Greeting from Palmia Observatory
Well this week we look at the sun for any spots and introduce the atmospheric scattering equation and then finish up with some symmetry and mirror image flipping and leave you with a puzzle to solve.
First up, there are a few small spots on the sun as you can see in this black and white image. The spots are quite small and I really need a little bigger lens, say 600mm, to get more detail. In the meantime, the clouds are showing up again.
|B&W, 300mm solar image with sunspots (left of center) (Source: Palmia Observatory)|
On our recent blog post comparing the estimated sky brightness of something like the Anza observing site and another site that is being evaluated as part of a night stop on an upcoming road trip through Las Vegas. To that end, Gravity Guy and Part-time Las Vegan, Ken, commented about the effects of the elevation difference between some places like Anza and Needles, CA. Yes, the elevation affects the amount of scattering. It turns out that an observing location at elevation of Anza, say about 3900 feet has an air density of only about 60% of that at Needles at about 500 feet. This difference in air density also means that the scattered light from nearby sources will about 60% of the light scattered from the lower elevation.
The scattering discussion provided in the last week blog of March 22 was mostly a first order approximation of sky brightness at a location on a road trip with possible stop over to try to photograph the Zodiacal light. In that blog post we considered the amount of scattered light that originated as light pollution from large cities and did not take into account all the factors that can affect scattering. So for now, let's just introduce one equation that governs the amount of atmospheric light scattering. Here you can see that the amount of scattered light goes up with air density, which means that there are more air molecules from which light can be scattered. The pattern of scattered light is a cosine squared function of the angle of incoming light. The amount of scattered light also varies indirectly with the 4th power of the light wavelength. The observed sky is blue because the blue wavelengths of light from the sun are scattered more than the other wavelengths.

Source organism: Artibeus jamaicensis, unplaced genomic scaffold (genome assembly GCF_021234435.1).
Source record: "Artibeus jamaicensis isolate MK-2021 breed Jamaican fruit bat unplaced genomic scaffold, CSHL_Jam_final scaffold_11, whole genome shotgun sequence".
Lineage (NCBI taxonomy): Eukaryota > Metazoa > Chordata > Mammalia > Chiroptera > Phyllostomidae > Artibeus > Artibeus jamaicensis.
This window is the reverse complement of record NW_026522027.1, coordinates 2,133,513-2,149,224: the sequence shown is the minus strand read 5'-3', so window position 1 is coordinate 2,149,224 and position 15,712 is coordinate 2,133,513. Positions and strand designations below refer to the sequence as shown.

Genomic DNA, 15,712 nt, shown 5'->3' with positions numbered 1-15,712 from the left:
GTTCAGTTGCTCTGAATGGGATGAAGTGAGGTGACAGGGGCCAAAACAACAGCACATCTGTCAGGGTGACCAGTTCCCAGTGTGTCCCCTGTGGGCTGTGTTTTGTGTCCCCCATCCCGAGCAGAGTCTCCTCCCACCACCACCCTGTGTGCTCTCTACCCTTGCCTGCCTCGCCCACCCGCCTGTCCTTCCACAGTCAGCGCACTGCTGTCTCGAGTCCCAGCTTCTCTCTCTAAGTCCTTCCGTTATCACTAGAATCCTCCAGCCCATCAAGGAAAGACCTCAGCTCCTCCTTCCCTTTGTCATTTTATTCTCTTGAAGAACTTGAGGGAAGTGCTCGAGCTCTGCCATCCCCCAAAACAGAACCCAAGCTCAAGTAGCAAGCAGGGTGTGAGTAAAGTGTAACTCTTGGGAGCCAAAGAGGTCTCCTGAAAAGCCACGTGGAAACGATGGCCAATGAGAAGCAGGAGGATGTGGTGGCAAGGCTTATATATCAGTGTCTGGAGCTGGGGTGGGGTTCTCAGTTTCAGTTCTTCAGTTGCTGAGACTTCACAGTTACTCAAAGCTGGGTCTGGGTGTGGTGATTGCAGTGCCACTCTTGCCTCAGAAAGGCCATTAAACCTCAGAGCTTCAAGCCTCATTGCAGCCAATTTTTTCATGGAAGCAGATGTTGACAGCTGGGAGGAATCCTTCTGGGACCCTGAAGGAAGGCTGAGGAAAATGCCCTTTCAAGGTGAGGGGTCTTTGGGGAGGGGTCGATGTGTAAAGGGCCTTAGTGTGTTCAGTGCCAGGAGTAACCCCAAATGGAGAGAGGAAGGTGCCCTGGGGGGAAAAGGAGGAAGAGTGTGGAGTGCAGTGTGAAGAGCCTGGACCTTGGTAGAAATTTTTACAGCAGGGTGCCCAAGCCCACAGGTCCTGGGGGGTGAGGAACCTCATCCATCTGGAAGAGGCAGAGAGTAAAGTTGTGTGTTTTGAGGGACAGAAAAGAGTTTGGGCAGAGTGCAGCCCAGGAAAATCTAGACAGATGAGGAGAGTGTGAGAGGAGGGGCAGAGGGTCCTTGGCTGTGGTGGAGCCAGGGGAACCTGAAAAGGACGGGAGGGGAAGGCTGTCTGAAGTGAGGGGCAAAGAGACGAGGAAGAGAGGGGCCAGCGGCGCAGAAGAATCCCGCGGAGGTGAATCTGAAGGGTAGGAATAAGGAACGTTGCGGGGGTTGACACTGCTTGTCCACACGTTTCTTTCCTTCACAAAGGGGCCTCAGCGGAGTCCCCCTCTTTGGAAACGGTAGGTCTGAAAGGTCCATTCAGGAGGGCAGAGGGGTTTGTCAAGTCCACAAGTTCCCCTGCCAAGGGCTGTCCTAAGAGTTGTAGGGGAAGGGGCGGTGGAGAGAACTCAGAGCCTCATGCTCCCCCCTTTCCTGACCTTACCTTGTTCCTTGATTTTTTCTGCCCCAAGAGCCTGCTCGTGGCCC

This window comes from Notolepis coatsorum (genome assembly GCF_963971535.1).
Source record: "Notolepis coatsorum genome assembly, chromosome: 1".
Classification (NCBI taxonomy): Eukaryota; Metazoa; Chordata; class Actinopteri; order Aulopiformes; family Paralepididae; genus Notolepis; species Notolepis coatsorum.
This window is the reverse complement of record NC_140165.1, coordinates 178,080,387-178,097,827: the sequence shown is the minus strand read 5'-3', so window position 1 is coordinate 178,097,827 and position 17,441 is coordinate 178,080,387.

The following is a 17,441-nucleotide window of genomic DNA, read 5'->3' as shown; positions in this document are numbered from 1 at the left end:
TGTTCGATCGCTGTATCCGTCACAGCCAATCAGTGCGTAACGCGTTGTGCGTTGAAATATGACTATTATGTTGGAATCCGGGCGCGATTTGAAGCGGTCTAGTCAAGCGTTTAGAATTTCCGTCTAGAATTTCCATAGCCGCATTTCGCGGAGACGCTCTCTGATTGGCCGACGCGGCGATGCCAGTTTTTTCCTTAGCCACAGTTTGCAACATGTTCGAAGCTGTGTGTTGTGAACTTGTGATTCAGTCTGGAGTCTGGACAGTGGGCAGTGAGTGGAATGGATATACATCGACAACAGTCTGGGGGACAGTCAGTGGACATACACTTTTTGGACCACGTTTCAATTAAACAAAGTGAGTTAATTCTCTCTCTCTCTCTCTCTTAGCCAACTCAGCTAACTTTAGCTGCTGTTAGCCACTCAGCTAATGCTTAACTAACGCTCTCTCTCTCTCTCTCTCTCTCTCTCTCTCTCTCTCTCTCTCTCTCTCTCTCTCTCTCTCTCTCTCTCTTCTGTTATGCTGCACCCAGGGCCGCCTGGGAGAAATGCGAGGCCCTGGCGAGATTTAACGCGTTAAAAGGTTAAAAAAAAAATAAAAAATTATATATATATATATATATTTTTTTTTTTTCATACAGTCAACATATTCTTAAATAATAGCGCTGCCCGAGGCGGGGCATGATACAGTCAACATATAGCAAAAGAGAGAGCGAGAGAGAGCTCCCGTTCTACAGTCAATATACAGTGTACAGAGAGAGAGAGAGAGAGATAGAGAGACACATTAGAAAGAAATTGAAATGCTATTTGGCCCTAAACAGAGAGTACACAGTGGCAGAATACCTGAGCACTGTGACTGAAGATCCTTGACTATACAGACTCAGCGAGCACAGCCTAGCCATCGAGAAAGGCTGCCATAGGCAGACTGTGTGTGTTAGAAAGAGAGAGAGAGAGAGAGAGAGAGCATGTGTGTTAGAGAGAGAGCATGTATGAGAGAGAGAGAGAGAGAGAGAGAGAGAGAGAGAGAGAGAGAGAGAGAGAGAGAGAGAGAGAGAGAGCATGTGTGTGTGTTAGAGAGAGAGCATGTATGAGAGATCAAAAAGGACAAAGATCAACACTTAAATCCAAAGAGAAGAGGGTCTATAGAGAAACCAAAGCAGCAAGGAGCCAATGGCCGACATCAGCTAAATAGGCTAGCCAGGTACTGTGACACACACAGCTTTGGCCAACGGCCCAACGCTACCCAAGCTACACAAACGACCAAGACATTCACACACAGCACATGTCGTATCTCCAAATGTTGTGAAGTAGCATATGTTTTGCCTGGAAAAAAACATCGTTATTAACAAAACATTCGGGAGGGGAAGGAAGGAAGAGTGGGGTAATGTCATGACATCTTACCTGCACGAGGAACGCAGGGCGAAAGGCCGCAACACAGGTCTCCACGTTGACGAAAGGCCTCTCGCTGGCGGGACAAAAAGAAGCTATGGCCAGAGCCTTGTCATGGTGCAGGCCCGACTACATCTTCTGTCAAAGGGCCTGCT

|Rayleigh atmospheric scattering equation (Source: www.alanzucconi.com)|
So that is enough of equations for now. This next and final discussion covers some aspects of symmetry, particularly mirror symmetry. Check out the following screenshot from ASCPhysicsAndAstronomy website, where the instructor is writing on a transparent "blackboard." Don't pay any attention to the equations, we are done with equations for now, unless you really like doing bra-ket type calculations, but just consider how it is that the instructor is able to write out this equations on the blackboard? Is she just really good, not only of physics, but in writing out the formulas backwards so that we can see them?
We have seen this transparent blackboard before in the Coursera General Relativity course from the Russian Higher School of Economics. Well, we know from these previous examples of using a transparent blackboard that one way of accomplishing this is just by flipping the video images, as if in a mirror, so that the writing comes out looking the way we expect it to.